• Worst Oscar Nomination:  Best Picture for A Touch of Class
  • Worst Oscar Omission:  Best Actress for Liv Ullmann  (Cries and Whispers)
  • Worst Oscar-Nominated Film:  Ludwig
  • Best Film with No Oscar Nominations:  Mean Streets
  • Worst Oscar Category:  Best Original Dramatic Score
  • Best Oscar Category:  Best Actor
  • Oscar / Nighthawk Award Agreements:  Best Screenplay – Based on Material from Another Medium, Cinematography, Sound

Golden Globes: The Exorcist leads the pack with 6 nominations and 4 wins, including Picture, Director and Screenplay.  The Day of the Jackal, the only other film nominated for all three, on the other hand, becomes the first film in Globes history to earn nominations for Picture, Director and Screenplay but none for acting (only three films have done it since – Breaking Away, Hope and Glory and The Hurt Locker).  A Touch of Class wins both Comedy acting awards but loses Best Picture – Comedy to American GraffitiPaper Moon loses all five of its nominations including Picture and Director, with the other Director nominations going to American Graffiti and Last Tango in Paris (though, somehow, Marlon Brando is not nominated for Best Actor).  The other Best Screenplay nominations go to A Touch of Class, Cinderella Liberty and The Sting (its only nomination).  Somehow The Pedestrian manages to win Best Foreign Film over Day for Night.

Awards: The National Board of Review goes first, giving Best Picture to The Sting.  It is the only one of the eventual Oscar nominees to make the NBR’s Top 10 list, though Cries and Whispers wins Best Foreign Film and Best Director.  They split their Best Actor between Al Pacino (Serpico) and Robert Ryan (The Iceman Cometh).  Next up is the National Society of Film Critics, as usual, going with a Foreign Film.  They give Day for Night (which wouldn’t be eligible for the Oscars until the following years) Picture, Director and Supporting Actress.  They agree with the NBR on Best Actress: Liv Ullmann, but for The New Land (from both groups) rather than Cries and Whispers.  Their Best Actor award goes to Marlon Brando for Last Tango in Paris.  The New York Film Critics agree with the NSFC on Picture, Director, Actor and Supporting Actress, Screenplay (American Graffiti) and even Supporting Actor, though for different films (the NSFC cited Robert De Niro for Mean Streets while the NYFC went with his performance in Bang the Drum Slowly).  The difference is in Best Actress, where the New York critics go with Joanne Woodward for Summer Wishes, Winter Dreams.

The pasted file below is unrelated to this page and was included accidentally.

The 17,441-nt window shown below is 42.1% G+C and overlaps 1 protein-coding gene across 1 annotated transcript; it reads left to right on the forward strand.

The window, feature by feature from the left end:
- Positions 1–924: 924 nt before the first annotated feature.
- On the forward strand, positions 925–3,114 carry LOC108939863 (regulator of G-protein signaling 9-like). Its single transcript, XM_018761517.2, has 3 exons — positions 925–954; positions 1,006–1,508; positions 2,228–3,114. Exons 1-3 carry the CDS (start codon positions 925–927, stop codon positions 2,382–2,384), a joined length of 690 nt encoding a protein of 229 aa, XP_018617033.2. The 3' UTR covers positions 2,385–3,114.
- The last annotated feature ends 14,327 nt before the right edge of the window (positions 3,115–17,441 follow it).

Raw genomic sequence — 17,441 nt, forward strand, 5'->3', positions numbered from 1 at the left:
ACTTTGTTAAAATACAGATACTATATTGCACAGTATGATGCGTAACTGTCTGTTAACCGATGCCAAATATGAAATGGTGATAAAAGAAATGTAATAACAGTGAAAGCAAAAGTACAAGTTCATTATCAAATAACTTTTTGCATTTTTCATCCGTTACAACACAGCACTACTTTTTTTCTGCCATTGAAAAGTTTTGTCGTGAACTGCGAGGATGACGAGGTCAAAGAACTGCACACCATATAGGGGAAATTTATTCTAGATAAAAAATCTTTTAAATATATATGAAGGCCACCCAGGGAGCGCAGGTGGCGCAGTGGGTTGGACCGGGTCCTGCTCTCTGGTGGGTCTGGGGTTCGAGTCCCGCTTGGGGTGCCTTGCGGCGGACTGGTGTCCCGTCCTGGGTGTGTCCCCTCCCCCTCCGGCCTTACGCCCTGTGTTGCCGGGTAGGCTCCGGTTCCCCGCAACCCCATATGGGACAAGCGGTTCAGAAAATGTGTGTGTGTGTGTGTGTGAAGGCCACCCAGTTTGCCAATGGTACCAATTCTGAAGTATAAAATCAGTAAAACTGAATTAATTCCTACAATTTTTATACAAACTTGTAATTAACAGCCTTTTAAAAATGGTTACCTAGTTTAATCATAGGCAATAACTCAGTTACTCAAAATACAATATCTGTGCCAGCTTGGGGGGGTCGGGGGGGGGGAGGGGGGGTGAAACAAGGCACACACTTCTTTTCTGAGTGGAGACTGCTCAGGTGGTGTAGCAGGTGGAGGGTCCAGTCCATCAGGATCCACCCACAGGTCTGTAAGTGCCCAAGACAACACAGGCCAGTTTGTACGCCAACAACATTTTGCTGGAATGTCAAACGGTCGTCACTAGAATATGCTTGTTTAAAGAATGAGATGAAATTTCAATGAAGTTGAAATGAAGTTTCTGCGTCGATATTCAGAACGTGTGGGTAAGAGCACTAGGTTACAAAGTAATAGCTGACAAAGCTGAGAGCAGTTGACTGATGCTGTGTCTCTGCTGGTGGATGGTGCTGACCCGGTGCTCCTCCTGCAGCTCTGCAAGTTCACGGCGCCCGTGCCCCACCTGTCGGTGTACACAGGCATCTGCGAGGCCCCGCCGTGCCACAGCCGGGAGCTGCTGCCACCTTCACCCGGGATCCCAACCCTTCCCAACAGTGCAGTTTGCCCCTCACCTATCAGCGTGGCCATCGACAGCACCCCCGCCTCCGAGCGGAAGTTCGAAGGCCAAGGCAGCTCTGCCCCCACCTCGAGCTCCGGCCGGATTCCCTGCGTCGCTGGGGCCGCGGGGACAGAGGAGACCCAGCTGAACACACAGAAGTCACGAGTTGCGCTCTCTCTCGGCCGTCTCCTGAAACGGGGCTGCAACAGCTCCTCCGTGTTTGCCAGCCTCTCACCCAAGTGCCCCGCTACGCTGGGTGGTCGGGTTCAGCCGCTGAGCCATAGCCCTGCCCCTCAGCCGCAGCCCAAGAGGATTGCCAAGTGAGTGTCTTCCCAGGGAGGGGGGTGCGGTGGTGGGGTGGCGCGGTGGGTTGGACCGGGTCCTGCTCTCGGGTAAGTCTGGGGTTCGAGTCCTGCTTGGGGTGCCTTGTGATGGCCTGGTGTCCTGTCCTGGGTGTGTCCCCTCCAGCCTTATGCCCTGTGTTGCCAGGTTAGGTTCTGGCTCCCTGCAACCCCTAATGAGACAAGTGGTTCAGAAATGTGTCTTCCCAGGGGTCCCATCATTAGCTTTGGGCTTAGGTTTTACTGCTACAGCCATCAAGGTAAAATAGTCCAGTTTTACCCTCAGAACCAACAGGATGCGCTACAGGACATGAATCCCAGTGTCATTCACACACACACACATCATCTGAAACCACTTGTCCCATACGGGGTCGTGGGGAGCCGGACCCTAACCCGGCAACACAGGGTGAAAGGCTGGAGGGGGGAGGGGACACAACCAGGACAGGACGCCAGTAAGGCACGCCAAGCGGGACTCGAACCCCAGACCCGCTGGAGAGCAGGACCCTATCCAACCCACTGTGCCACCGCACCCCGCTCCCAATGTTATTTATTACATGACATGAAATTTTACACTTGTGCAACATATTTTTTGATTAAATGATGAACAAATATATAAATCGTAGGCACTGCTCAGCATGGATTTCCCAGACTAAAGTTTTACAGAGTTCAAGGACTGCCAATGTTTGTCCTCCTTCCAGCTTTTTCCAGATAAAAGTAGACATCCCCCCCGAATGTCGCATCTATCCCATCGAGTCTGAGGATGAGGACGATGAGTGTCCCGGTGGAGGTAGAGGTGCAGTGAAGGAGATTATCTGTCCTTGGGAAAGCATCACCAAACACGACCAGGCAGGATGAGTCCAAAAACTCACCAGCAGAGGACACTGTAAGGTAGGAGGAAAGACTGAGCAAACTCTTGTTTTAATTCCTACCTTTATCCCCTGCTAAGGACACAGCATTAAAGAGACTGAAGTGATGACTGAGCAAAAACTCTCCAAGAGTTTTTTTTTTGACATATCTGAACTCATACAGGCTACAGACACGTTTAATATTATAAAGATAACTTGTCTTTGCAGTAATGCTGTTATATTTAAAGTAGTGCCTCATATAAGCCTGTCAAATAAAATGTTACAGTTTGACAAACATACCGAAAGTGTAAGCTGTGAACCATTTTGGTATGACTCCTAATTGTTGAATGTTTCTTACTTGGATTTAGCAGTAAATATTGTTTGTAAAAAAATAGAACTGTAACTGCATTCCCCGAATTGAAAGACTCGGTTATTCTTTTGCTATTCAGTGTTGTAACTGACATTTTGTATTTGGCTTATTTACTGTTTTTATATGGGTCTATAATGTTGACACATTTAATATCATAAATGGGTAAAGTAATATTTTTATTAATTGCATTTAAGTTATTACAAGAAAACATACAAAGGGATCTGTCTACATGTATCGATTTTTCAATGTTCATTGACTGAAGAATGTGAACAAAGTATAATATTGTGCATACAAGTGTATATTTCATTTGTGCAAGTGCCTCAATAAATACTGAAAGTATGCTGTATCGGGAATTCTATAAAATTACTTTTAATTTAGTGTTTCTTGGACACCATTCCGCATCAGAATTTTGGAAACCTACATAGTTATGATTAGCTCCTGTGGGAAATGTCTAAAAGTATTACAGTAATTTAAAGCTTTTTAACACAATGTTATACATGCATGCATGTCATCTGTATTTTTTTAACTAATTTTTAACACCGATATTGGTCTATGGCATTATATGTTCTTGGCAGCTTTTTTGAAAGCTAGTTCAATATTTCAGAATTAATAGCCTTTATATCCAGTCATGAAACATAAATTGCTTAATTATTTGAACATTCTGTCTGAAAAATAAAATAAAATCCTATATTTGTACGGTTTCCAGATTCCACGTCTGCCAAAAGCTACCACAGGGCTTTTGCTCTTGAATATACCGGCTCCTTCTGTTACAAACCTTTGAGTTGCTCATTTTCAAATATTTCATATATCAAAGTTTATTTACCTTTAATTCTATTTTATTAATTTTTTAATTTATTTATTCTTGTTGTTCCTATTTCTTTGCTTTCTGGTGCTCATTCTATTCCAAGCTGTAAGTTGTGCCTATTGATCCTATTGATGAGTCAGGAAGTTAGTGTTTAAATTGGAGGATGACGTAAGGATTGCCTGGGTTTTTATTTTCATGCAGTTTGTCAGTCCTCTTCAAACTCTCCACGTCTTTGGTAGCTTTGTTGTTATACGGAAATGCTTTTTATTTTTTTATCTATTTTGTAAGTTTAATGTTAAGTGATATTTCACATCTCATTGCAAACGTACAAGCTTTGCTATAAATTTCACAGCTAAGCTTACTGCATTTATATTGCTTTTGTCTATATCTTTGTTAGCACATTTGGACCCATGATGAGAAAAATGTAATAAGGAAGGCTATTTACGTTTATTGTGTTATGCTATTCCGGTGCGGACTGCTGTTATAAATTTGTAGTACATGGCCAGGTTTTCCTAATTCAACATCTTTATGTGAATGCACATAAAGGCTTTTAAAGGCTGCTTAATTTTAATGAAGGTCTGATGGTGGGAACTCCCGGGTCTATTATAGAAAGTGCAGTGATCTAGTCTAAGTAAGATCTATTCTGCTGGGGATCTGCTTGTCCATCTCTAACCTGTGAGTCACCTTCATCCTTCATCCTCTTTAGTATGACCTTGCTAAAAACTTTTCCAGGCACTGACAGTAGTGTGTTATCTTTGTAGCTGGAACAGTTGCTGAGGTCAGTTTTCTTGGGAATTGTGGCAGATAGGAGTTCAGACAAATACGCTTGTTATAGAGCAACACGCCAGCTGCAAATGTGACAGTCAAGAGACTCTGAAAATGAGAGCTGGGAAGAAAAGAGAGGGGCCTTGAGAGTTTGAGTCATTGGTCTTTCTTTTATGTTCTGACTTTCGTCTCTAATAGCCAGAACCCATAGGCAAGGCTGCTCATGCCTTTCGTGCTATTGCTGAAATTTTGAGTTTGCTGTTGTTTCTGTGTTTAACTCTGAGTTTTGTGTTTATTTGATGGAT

The guilds give momentum to The Sting, where it wins the DGA, though it is nominated in the Original Drama category at the WGA (where it loses to Save the Tiger).  The other DGA nominations go to Bernardo Bertolucci (Last Tango in Paris), William Friedkin (The Exorcist) and George Lucas (American Graffiti), who all earn Oscar nominations, and Sidney Lumet (Serpico), who gets bounced for Bergman.  Serpico wins the Adapted Drama at the WGA, while A Touch of Class and Paper Moon take home the Comedy awards.  For the first time since 1967, the WGA and Oscars complete disagree on the winners as The Exorcist joins The Sting as a losing nominee.  The Sting wins the American Cinema Editors award over Day of the Jackal and Jonathan Livingston Seagull while The Exorcist wins both Sound Editors awards from the MPSE.

At the BAFTA Awards Day for Night wins Picture and Director.  However, it fails to even get nominated for Screenplay, the only film in BAFTA history to win the first two and not get nominated for the third.  It sweeps its awards by winning its only other nomination – Supporting Actress.  On the other hand, The Sting becomes the first film since Around the World in 80 Days to fail to earn a single BAFTA nomination after winning Best Picture at the Oscars (the only film since to do it is Million Dollar Baby).  Competing with Day for Night for Picture and Director are The Discreet Charm of the Bourgeoisie (which wins Actress and Screenplay), The Day of the Jackal (7 nominations, but only wins Editing) and Don’t Look Now (with 7 BAFTA nominations but nothing else from any other group).  It’s the second time in three years that none of the BAFTA nominees for Best Picture earned Oscar nominations for Best Picture – but it is also the only times it has ever happened in BAFTA history.